As the virus continues to spread
The Zika virus has spread rapidly across the Americas, arriving in Brazil last May and creeping into 22 other countries and territories around the region. The virus’ spread has been accompanied by a steep increase in babies born with abnormally small heads and in cases of Guillain-Barre syndrome, an uncommon nervous system disease. This has raised the alarm among public health officials around the world—and launched the quest for a vaccine that could stop its spread.
The U.S. and international governments are pushing forward with programs for Zika vaccines, and at least three pharmaceutical companies are either considering or actively pursing programs, including giants GlaxoSmithKline, and Sanofi . But the company that appears to be the farthest along is a relatively small $500 million market cap biotech named Inovio Pharmacuetucals. Wall Street has shown interest in the company. Inovio’s stock was up about 8% today on news that it is entering clinical trials with its MERS vaccine, which could also hold promise for a future Zika vaccine.
Nonetheless, even Inovio is likely a ways off from developing a human Zika vaccine.
“It is important to understand that we will not have a widely available, safe, and effective Zika vaccine this year, and probably not even in the next few years,” Anthony Fauci, director of the National Institute of Allergy and Infectious Diseases (NIAID), said in a press conference.
The advantage of Zika vaccine programs is that they can use similar mosquito-based diseases, part of a family called flaviviruses, like dengue, West Nile virus, and chikungunya as a “jumping off” point. While researchers are currently trying to learn more about the basics of the Zika virus and its effects on the human body given how new the disease is, they can already use past vaccine development platforms from other flaviviruses as a foundation since they spread in similar ways.
NIAID is already working on two approaches: a DNA-based vaccine, similar to a strategy used for West Nile virus, which has been found safe and effective in a phase one trial. It is also working on a more traditional killed virus-vaccine, similar to those already developed to prevent dengue.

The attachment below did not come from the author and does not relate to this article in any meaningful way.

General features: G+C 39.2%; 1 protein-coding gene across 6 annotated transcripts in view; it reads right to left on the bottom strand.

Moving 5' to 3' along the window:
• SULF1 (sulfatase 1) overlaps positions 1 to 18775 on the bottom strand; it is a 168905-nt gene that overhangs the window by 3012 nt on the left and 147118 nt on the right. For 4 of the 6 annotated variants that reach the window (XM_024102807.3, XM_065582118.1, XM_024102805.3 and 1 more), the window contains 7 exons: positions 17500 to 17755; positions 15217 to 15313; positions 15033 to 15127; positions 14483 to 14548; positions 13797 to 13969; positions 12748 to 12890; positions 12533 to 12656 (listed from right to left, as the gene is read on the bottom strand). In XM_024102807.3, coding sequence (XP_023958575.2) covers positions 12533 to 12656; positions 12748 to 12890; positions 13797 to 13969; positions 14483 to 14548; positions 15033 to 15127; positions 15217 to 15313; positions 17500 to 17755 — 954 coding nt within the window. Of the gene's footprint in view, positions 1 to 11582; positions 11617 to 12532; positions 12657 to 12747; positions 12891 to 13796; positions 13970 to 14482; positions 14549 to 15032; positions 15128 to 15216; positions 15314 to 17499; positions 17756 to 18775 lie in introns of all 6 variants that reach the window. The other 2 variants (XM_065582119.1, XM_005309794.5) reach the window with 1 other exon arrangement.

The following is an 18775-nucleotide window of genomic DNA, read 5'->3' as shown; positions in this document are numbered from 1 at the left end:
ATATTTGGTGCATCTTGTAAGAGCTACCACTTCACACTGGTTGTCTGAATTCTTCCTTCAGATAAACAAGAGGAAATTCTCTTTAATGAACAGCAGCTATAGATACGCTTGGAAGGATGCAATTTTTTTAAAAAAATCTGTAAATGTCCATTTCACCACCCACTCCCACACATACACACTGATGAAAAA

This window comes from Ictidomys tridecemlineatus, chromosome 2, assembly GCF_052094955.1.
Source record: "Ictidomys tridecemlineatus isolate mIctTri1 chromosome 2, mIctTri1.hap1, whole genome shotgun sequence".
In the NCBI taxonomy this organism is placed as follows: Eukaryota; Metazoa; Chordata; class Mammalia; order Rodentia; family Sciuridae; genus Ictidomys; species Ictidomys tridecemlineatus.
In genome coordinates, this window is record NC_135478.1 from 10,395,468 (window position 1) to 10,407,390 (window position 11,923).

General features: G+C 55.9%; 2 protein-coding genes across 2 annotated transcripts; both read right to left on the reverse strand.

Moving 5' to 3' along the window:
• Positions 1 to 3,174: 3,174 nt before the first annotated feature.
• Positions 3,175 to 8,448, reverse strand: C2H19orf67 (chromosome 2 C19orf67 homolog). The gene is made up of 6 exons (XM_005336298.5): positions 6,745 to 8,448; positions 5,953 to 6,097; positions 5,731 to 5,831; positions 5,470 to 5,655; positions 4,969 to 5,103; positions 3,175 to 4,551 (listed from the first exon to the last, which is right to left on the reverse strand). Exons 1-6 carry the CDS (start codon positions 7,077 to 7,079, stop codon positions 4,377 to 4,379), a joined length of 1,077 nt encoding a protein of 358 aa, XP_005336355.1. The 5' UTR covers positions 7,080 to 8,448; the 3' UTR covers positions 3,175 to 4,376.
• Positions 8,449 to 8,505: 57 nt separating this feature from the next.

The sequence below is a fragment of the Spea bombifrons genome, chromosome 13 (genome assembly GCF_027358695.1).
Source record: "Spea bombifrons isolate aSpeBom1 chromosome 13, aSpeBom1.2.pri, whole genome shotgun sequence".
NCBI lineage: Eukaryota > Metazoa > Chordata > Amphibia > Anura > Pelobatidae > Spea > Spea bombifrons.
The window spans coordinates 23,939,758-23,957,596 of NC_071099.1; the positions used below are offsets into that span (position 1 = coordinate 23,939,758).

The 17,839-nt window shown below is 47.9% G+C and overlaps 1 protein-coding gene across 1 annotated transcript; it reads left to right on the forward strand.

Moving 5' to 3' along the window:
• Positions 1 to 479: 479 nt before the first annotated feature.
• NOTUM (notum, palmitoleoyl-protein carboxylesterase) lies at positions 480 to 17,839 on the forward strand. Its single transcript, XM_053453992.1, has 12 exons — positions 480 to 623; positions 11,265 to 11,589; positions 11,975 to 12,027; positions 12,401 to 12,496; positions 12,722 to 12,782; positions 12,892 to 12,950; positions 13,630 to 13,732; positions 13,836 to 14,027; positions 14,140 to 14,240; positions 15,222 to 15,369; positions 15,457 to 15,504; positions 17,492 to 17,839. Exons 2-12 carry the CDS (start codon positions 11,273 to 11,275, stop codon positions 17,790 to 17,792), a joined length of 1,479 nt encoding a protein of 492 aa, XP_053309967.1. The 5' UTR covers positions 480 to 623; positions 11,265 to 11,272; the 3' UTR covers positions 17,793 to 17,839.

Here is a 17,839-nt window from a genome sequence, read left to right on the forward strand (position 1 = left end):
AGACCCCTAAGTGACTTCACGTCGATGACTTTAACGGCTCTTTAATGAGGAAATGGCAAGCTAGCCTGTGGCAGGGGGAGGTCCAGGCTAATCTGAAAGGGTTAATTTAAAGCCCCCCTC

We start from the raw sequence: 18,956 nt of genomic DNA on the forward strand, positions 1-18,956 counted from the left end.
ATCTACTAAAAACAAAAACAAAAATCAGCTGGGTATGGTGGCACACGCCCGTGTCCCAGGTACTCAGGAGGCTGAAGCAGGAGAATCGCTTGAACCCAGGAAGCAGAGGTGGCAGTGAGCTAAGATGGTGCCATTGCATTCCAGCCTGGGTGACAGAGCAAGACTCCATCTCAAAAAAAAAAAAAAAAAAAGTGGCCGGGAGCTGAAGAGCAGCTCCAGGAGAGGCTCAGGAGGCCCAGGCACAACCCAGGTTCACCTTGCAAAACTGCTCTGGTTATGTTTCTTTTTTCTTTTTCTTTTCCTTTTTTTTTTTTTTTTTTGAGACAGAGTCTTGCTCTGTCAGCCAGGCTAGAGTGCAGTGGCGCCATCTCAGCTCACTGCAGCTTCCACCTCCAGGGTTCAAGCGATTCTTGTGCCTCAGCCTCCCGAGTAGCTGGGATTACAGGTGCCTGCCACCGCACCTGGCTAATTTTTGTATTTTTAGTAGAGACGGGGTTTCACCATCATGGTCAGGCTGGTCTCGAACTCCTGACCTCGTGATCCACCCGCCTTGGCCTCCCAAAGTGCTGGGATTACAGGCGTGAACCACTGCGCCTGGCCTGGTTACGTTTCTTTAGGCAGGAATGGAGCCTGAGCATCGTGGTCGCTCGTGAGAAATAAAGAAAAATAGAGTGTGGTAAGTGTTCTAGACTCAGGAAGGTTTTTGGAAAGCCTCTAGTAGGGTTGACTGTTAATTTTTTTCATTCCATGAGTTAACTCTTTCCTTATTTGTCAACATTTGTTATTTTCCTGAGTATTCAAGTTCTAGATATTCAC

Traditional killed-virus vaccines, also called live-attenuated vaccines, are what most of us are used to. They are grown in eggs using live viruses, and then made inactive by a chemical process, and are the basis for the vast majority of vaccines we take as children and annually to prevent the flu. They are time intensive to develop, typically requiring between 10 and 15 years before they are approved, according to GlaxoSmithKline.
DNA-based vaccines, on the other hand, can reduce that development time by creating a synthetic DNA sequence in a lab that can trigger the human body to create the same antigens as from a killed virus. This cuts development time since it doesn’t need to grow a live virus, which can have unpredictable development pathways.
Inovio Pharmaceuticals has also been working on a DNA-based vaccine for Zika since December. In that time, Inovio has created a DNA strand that can potentially prevent the virus, using its knowledge from its dengue virus program. It is now testing the vaccine in mice and plans to move into testing primates “in the next few weeks,” said Inovio CEO J. Joseph Kim. Once its safety is confirmed, the vaccine will move into phase one testing in humans—as soon as the end of 2016.
“The beauty of this technological platform is that the vaccine is simply a DNA sequence developed in water,” said Kim. “It cuts through all the difficult handling and complex development times of traditional vaccine approaches.”
Inovio has taken this same approach with an Ebola vaccine, going from “bench to clinic”—researcher terms, meaning from initial creation to human testing—in just over 18 months. That program attracted the interest of the U.S. Defense Advanced Research Projects Agency (DARPA), which gave the company $45 million to support the program’s ongoing development. The biotech is also working on a DNA-based vaccine for MERS, which has gone from its creation in a lab to a phase one trial at Walter Reed Army Institute of Research in just over a year.
Still, while animal applications of these preventatives have been approved in animals, DNA-based vaccines are one of the latest medical advancements, and one has yet to be approved for use in humans in the U.S. Even though Inovio has attracted fans on Wall Street, it still has a lot to prove.